A few weeks later she woke Frank at 3 a.m. You’d better take me in she told him. Phillip watched as Frank took over, sank back into his pillows. I hate to stay here while you go through this he said, holding her hand through a contraction. I’ll be fine she said, kissing him with a sudden passion, surprising both of them considering the occasion. He, of course, couldn’t read her mind, know she thought she might never see him again. Never kiss him again at all. Worried that he might not even be there when she got home, if she came home. Anything could happen to him or to her. In the taxi she wondered about love, how passion could remain so strong through long illness, through watching a love disappear slowly before her eyes. He was so thin and grey. Who ever thought the chances were that she might go before Phillip.

Frank knew what to do, which was to take his mother to the University Lying-In Hospital on St. Urbain Street. Stayed, paced the halls like a couple of other people were doing. He was as frazzled as a new father, almost old enough to be one he figured. In any case, he was very much the man now, man of the family, a man who had to take care of two new babies, two boys as it turned out. Brothers. Two, after all the years he wished he could have more brothers. At fifteen, it was a lot to think about. Gwen, Winnie, he reminded himself, would help, but she was only twelve and upset about her father, how he did little more than stay in bed or on the sofa, how he barely could lift the newspaper, or be interested in what was happening in the world. He only came alive when talking about her day, or Franks’s latest exploits, or the babies to come. Frank couldn’t be her father after all, didn’t know how to respond to his sister’s bouts of crying.

And Florence had survived. now three months later, the little house was noisy with babies crying. Phillip loved having them near him, and the warmth of his body in bed or on the sofa seemed to calm them. He felt like he was being of some help. But Florence was worn out; so many diapers (and her babies would not sit in wet ones if she could help it…) nursing, sore breasts, the Victorian nurses’ visits, still getting meals on the table.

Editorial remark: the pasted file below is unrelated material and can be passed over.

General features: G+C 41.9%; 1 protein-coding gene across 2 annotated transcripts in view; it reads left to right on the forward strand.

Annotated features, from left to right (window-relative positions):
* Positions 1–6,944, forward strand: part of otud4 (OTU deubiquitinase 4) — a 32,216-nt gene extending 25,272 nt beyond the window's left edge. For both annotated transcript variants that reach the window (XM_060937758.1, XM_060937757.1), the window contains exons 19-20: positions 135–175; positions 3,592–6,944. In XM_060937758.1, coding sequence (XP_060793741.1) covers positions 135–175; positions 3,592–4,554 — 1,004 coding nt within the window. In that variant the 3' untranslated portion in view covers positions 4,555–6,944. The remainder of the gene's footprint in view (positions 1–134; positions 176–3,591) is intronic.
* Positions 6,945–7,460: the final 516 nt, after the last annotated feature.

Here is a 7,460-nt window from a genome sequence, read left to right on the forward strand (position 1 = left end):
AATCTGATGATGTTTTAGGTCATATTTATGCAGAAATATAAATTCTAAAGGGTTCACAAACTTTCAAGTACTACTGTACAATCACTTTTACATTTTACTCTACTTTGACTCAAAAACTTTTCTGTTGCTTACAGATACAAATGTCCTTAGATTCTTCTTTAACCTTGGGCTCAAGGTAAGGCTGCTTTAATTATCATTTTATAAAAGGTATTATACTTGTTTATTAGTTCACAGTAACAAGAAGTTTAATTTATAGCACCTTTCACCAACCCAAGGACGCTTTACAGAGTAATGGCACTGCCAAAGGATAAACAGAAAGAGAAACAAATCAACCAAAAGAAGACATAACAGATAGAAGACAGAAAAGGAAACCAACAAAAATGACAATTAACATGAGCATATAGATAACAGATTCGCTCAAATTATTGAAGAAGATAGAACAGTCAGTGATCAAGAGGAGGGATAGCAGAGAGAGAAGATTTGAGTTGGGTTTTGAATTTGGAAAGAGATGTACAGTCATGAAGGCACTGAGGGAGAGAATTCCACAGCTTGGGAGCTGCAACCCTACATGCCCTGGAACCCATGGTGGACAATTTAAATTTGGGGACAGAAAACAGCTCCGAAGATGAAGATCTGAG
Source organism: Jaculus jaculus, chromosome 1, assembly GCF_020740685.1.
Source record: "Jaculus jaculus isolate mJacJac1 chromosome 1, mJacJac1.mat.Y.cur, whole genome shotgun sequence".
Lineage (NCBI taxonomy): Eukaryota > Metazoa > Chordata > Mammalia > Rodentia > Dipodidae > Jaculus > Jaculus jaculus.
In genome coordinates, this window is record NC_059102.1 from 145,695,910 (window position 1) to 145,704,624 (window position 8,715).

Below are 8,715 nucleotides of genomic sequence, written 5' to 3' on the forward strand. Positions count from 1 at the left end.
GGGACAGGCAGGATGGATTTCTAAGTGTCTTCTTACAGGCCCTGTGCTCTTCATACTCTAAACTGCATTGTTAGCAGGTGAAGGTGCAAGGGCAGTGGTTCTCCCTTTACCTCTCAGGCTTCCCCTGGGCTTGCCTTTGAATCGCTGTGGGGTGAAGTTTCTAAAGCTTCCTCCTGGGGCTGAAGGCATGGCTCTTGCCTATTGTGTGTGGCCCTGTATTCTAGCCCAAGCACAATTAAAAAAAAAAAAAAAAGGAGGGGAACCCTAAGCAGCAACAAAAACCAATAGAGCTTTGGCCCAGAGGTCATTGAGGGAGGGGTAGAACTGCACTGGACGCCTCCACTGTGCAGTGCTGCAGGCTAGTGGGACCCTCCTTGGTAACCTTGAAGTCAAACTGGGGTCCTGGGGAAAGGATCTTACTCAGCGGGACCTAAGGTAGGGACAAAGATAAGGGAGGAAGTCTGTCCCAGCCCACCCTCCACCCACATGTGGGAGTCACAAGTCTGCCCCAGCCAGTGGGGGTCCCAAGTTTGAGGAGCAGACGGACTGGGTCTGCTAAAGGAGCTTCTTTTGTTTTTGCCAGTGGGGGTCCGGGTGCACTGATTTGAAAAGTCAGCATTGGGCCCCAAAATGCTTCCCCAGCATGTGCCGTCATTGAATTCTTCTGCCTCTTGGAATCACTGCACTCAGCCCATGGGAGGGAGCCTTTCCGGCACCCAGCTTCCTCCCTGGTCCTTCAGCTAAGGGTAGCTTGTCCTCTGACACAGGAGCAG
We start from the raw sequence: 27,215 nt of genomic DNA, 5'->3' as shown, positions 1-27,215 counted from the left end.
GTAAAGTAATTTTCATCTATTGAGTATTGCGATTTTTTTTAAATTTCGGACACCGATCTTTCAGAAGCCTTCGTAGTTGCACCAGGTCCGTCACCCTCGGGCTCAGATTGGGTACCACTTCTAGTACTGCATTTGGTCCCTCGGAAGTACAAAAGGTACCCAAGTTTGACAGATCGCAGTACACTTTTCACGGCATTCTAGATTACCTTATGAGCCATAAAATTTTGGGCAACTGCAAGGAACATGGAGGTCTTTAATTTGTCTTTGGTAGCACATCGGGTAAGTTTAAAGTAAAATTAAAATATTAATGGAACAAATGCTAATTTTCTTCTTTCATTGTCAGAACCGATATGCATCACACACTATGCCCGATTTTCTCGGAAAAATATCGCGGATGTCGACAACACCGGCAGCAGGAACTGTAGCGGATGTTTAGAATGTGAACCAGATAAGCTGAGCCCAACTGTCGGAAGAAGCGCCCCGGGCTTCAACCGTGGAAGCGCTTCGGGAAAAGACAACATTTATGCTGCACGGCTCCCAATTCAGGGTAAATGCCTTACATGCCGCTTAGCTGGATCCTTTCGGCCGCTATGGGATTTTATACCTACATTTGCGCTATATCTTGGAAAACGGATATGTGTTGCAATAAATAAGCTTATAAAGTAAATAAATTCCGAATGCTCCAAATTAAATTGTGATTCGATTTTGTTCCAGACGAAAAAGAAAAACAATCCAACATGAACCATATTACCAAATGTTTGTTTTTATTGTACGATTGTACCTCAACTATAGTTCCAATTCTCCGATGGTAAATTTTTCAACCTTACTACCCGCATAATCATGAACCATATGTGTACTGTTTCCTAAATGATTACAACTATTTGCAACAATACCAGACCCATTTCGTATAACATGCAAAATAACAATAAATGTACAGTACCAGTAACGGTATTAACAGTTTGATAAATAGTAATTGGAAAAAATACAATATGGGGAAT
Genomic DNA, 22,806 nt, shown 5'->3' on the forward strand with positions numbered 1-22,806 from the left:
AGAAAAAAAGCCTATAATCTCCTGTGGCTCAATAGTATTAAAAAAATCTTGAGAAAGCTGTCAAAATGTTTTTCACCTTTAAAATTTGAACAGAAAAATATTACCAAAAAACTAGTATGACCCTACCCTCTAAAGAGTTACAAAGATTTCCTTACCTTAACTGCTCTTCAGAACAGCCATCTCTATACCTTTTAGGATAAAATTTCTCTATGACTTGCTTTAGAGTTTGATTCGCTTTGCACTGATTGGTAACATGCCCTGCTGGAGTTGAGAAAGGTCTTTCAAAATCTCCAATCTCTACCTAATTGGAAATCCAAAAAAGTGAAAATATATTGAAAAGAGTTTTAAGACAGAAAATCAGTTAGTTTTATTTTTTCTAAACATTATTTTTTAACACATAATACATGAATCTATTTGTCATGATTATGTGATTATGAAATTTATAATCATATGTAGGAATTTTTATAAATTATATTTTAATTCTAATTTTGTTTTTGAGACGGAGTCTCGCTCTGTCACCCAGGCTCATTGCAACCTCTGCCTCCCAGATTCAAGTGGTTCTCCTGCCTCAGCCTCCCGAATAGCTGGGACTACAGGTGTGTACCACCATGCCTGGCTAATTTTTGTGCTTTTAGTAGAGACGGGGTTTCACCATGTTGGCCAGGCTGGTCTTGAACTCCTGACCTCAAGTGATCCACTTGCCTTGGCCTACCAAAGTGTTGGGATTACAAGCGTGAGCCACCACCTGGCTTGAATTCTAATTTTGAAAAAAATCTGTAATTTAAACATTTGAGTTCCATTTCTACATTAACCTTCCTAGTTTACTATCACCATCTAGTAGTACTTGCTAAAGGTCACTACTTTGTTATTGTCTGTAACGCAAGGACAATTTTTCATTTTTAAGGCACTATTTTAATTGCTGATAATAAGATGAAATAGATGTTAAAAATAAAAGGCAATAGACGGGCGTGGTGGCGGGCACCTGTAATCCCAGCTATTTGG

Winnie was getting fractious. No sooner had they moved to this new house and made new friends, than all her time was taken up with crying babies and their real or imagined stink.  Florence felt for her, and let her go.

Frank was thinking about work now, because that’s what a man did. He went to work. Part-time to start, until something came up. He didn’t go to school much, but Florence made sure he was always registered, hoping that maybe he’d get a good teacher, or get interested in something, anything that would get him to graduation. Mrs. Haazen was a big help. Her own son Charlie was out driving a taxi now, and the little witch house didn’t need much cleaning these days.

It doesn’t matter Mary said to Florence. If I clean it it just gets dirty again all by itself. I’ll wait til it’s really filthy and do it up then. Makes sense, right? And she’d come and wash Florence’s floors, help feed the twins, sit with Phillip orbabysit for an afternoon so Florence could have an afternoon sleep. Florence would have collapsed without her, emotionally as well as physically.

She felt she had started to grieve even though Phillip was till with her, lapsed into melancholy, when nothing seemed good or positive about life. How could she cope when he was gone. She couldn’t imagine it, and she would remember how he looked when they met, her sailor in his shiny shoes and cocked cap, his grin, how he had seemed from the start almost more interested in being with her, being close, rather than rushing her into bed. What rotten luck to have this monster growing inside his head taking him away from the life he’d love on the sea, and later from his loved farm.

When the twins were old enough to sit up, she’d put them in the stroller Phillip had bought for them, one with a wide seat, room for the two babies. If they fell asleep, she’d sit down wherever she was, sometimes on a storefront steps or in a park or on the steps of a house for rent. Wonder why she couldn’t cry. Until eventually she did, and it came in torrents. She got thinner than ever, not minding much what she looked like.

Winnie’s bursting out this morning hadn’t helped. I hate the twins! I hate them, and I hate hanging diapers on the line, I hate washing bottles with a bottle brush. I hate scalding them. Shhussh, Florence whispered, going over quickly, cupping her hand over Winnie’s mouth. Your father will hear you. And that would start tears, both of them, clinging to each other until Winnie pulled away.

What could Florence say then. It was her fault after all. She should have turned Phillip away those nights, but how could she have. How could she not comfort him, let him do the one thing he was able to do. How could she not let him be a man as long as possible. Well that was her thinking at the time, her decision, and now here were the results. Two of them, each with a powerful set of lungs. Squallers both, as if they were in a competition. She was so tired. The y decided to name them Leonard and Albert after her own twin brothers. She hadn’t the energy to think of anything else. Leonard Frankland and Albert Phillip. That took care of the name problem nicely. Mary Haazen and her husband stood for them at the christening, through which they howled the whole time. The minister could hardly be heard.

Slight edit, peng peng